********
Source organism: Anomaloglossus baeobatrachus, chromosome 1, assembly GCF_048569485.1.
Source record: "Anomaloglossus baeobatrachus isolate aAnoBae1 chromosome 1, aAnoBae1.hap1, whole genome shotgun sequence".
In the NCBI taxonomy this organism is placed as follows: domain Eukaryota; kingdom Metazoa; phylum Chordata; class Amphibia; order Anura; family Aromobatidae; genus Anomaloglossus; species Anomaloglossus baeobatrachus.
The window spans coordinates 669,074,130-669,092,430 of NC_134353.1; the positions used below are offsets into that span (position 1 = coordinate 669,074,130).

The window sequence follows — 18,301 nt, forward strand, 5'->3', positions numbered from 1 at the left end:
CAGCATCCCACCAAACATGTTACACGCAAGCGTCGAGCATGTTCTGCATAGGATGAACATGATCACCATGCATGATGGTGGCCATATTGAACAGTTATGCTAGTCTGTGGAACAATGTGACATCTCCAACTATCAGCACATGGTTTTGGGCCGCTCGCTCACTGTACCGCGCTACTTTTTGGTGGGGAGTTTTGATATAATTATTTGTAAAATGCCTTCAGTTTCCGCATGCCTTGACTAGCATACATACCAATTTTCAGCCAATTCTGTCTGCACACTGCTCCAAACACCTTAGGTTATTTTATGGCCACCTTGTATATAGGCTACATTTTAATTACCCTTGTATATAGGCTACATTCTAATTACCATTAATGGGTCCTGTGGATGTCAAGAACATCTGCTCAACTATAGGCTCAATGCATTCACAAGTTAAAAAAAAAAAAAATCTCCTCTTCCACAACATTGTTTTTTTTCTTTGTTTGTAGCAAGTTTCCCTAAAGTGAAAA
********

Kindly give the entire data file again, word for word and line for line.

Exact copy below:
Source organism: Anomaloglossus baeobatrachus, chromosome 1, assembly GCF_048569485.1.
Source record: "Anomaloglossus baeobatrachus isolate aAnoBae1 chromosome 1, aAnoBae1.hap1, whole genome shotgun sequence".
In the NCBI taxonomy this organism is placed as follows: domain Eukaryota; kingdom Metazoa; phylum Chordata; class Amphibia; order Anura; family Aromobatidae; genus Anomaloglossus; species Anomaloglossus baeobatrachus.
The window spans coordinates 669,074,130-669,092,430 of NC_134353.1; the positions used below are offsets into that span (position 1 = coordinate 669,074,130).

The window sequence follows — 18,301 nt, forward strand, 5'->3', positions numbered from 1 at the left end:
CAGCATCCCACCAAACATGTTACACGCAAGCGTCGAGCATGTTCTGCATAGGATGAACATGATCACCATGCATGATGGTGGCCATATTGAACAGTTATGCTAGTCTGTGGAACAATGTGACATCTCCAACTATCAGCACATGGTTTTGGGCCGCTCGCTCACTGTACCGCGCTACTTTTTGGTGGGGAGTTTTGATATAATTATTTGTAAAATGCCTTCAGTTTCCGCATGCCTTGACTAGCATACATACCAATTTTCAGCCAATTCTGTCTGCACACTGCTCCAAACACCTTAGGTTATTTTATGGCCACCTTGTATATAGGCTACATTTTAATTACCCTTGTATATAGGCTACATTCTAATTACCATTAATGGGTCCTGTGGATGTCAAGAACATCTGCTCAACTATAGGCTCAATGCATTCACAAGTTAAAAAAAAAAAAAATCTCCTCTTCCACAACATTGTTTTTTTTCTTTGTTTGTAGCAAGTTTCCCTAAAGTGAAAA